GOOD OLE TRADER JOE’S. The newest obsession: PANCAKE BREAD.
They certainly know how to start a trend and the hype for all their products is real.
And what is so astounding is that they don’t do any advertising. AT ALL.
Everything is word of mouth.
Every new product of theirs that’s “viral” or has people scrambling to their local stores to seek out is all word of mouth.
From cauliflower gnocchi to everything bagel seasoning to now this pancake bread.
I was intrigued because everyone was saying how good it was but I hadn’t been able to find it at my local Trader Joe’s.
I finally tracked it down and bought two loaves of pancake bread because why not?
So, I can see why everyone is obsessed.
I got a Trader Joe’s insider pro tip at the register.
The team member told me that the pancake bread is best when it’s warm and heated up.
I popped a few slices into the toaster oven when I got home and it was epic.
It was a little toasty/crusty on the outside but still warm and tender on the inside.
There was a subtle hint of maple syrup but it wasn’t overpowering.
I wouldn’t say it tasted exactly like a pancake but I can see the resemblance.
I knew I had to recreate this.
One, because not everyone has a Trader Joe’s locally and two, I actually had a bunch of people message me on Instagram asking me if I could try to recreate it.
I must say, my pancake bread copycat is pretty similar.
Disclaimer: I am not affiliated with Trader Joe’s in any way whatsoever. They didn’t pay me to talk about this (why would they? I feel like they would want to keep selling their pancake bread haha)
This is also not “their” recipe. I didn’t call them up and ask for it.
I developed this based on my knowledge of baking and what I’ve used in past recipes for the crumb layer.
Trader Joe’s owns the right to their name and everything associated with “Trader Joe’s.”
What is pancake bread?
As Trader Joe’s packaging says, it is a “twist on a buttermilk stack, baked into a sweet moist loaf.”
Does it taste like a pancake?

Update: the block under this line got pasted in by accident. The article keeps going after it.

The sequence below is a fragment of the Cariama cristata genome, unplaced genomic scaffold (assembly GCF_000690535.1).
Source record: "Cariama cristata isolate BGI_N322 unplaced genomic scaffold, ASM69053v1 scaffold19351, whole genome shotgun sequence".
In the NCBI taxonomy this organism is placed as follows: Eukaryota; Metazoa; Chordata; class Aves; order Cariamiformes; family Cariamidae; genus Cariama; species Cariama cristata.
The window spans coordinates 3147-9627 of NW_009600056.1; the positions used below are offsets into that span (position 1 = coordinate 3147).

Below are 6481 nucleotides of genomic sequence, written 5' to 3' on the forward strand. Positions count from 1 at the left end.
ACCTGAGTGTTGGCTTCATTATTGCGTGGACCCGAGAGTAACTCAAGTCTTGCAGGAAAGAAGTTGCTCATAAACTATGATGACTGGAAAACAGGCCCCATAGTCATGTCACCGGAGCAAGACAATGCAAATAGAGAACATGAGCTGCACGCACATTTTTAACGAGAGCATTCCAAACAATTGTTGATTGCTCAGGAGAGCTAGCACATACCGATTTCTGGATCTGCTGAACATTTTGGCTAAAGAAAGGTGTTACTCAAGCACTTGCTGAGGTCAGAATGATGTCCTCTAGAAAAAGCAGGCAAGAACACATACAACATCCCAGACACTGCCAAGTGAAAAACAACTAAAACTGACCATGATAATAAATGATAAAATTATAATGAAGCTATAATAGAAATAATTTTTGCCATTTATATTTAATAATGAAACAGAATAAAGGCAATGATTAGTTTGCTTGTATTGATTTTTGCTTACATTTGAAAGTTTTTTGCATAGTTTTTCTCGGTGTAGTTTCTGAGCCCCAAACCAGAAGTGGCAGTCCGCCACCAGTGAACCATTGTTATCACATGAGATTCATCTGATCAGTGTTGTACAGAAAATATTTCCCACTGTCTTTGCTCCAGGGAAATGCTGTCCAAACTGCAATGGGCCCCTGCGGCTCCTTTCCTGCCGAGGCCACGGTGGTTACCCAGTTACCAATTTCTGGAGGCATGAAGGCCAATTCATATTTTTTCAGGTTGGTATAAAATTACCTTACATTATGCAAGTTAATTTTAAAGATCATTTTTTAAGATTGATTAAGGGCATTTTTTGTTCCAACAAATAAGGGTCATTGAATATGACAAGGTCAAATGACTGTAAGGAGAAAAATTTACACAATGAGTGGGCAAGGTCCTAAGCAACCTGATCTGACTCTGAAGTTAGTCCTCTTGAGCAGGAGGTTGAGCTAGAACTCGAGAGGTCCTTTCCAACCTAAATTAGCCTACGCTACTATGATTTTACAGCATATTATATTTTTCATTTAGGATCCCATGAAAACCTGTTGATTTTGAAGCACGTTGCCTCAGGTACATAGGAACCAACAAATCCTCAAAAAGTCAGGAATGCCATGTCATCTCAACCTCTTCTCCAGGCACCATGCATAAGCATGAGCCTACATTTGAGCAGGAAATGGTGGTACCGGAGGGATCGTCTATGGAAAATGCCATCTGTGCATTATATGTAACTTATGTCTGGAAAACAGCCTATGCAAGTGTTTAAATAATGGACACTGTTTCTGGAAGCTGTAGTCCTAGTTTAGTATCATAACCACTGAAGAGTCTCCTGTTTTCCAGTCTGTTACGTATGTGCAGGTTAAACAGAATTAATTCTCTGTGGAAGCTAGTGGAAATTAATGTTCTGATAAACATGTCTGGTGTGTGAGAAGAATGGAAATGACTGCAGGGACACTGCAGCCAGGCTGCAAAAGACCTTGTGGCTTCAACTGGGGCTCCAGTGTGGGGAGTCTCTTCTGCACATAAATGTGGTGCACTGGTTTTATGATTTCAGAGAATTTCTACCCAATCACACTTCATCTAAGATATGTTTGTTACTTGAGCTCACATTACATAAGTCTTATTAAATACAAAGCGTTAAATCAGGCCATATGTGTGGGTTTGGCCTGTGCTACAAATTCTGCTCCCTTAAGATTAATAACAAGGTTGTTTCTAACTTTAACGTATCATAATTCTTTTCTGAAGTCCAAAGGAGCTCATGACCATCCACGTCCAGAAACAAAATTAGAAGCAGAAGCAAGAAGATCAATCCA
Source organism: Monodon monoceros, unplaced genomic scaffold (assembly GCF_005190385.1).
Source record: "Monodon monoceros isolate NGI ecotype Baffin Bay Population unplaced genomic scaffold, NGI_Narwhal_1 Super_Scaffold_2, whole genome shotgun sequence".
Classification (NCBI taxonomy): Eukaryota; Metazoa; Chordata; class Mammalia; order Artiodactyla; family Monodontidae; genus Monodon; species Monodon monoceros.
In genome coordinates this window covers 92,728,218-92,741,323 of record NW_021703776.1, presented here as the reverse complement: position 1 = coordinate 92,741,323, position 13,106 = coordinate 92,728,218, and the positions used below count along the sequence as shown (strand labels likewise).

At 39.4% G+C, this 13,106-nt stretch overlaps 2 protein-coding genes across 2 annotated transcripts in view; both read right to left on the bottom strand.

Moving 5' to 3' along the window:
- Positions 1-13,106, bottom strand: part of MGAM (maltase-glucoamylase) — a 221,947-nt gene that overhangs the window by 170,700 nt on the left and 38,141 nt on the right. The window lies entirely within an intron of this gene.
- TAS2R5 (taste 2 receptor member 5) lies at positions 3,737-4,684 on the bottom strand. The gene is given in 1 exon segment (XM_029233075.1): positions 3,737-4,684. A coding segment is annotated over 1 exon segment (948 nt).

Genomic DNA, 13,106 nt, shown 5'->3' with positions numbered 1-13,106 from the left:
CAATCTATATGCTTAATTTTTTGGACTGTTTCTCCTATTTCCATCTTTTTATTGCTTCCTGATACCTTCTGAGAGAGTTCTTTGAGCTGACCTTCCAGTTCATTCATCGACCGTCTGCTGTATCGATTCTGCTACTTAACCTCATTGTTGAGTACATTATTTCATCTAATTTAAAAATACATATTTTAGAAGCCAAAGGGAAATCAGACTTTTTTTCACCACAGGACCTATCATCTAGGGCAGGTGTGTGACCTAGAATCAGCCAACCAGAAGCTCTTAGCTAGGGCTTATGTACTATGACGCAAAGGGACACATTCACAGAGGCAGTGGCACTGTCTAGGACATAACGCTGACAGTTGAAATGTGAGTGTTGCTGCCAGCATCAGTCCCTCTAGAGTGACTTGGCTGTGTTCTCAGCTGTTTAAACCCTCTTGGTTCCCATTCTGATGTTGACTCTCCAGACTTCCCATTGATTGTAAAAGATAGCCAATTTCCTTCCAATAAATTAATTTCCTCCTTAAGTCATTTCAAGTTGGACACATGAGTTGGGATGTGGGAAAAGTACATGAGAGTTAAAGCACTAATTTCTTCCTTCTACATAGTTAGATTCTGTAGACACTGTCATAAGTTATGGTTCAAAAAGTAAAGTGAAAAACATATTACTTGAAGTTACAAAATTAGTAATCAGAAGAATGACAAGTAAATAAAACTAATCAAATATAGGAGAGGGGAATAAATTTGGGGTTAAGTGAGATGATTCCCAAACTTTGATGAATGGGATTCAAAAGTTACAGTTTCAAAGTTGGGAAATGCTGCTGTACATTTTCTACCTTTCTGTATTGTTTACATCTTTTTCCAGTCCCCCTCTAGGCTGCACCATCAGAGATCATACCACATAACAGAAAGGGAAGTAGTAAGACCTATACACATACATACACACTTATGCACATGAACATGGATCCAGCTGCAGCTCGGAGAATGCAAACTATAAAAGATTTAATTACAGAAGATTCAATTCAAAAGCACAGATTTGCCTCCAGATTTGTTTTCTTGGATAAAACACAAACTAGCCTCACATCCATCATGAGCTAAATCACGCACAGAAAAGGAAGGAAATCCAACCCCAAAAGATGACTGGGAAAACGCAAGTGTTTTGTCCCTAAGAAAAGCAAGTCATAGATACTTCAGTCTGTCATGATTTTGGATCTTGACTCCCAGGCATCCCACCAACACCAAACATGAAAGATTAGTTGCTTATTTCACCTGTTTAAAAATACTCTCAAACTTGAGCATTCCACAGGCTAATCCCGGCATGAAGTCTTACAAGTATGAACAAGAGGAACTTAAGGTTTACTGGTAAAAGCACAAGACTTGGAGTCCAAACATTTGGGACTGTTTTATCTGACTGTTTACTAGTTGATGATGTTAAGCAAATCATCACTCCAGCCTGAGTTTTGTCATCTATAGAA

Okay, so we PERSONALLY think that it tastes like a sweet, tender, coffee cake texture with a hint of maple syrup and sweetened cornbread flavor.
So, definitely not like a stack of pancakes.
What is the batter like?
It actually resembles pancake batter.
Thick, velvetty, and ribbon-like when you hold the spatula in the air.
How do you get mile high crumb?
You literally pile it on.
The crumb mixture makes a lot but you definitely use majority of it.
You have to use majority of it because a lot of it gets ‘swallowed’ by the batter during baking.
I don’t have buttermilk, can I use regular milk?
You can make your own!
For every 1 cup of regular milk, add 1 tablespoon of regular white vinegar to it.
Stir then let it sit for 5 minutes and you’ll have buttermilk!
Why did you use malt powder?
I was reading the ingredient list on the package and it said there was malt barley flour.
It did taste a bit malty/butterscotchy so I decided it couldn’t hurt to add in the malt powder.
My crumbs got swallowed by the batter during baking
The crumb layer was too thin.
You need to pile it on at least three or four layers thick.
Why does it take so long to bake?
Because it is DENSE!
And because all that crumb mixture on top weighs down the cake so it will take a bit for it poof up and cook.
But also it bakes at a low temperature.
Why does it bake at such a low temperature?
Because I noticed that if you bake it at a high temperature, the exterior gets really dark and sometimes will have a burned taste.
The low temperature ensures it bakes through but also doesn’t scorch the exterior.
How do I prevent it from burning?
If the top of your pancake bread is getting really dark, you can tent the top of it with foil for the remainder of the baking process.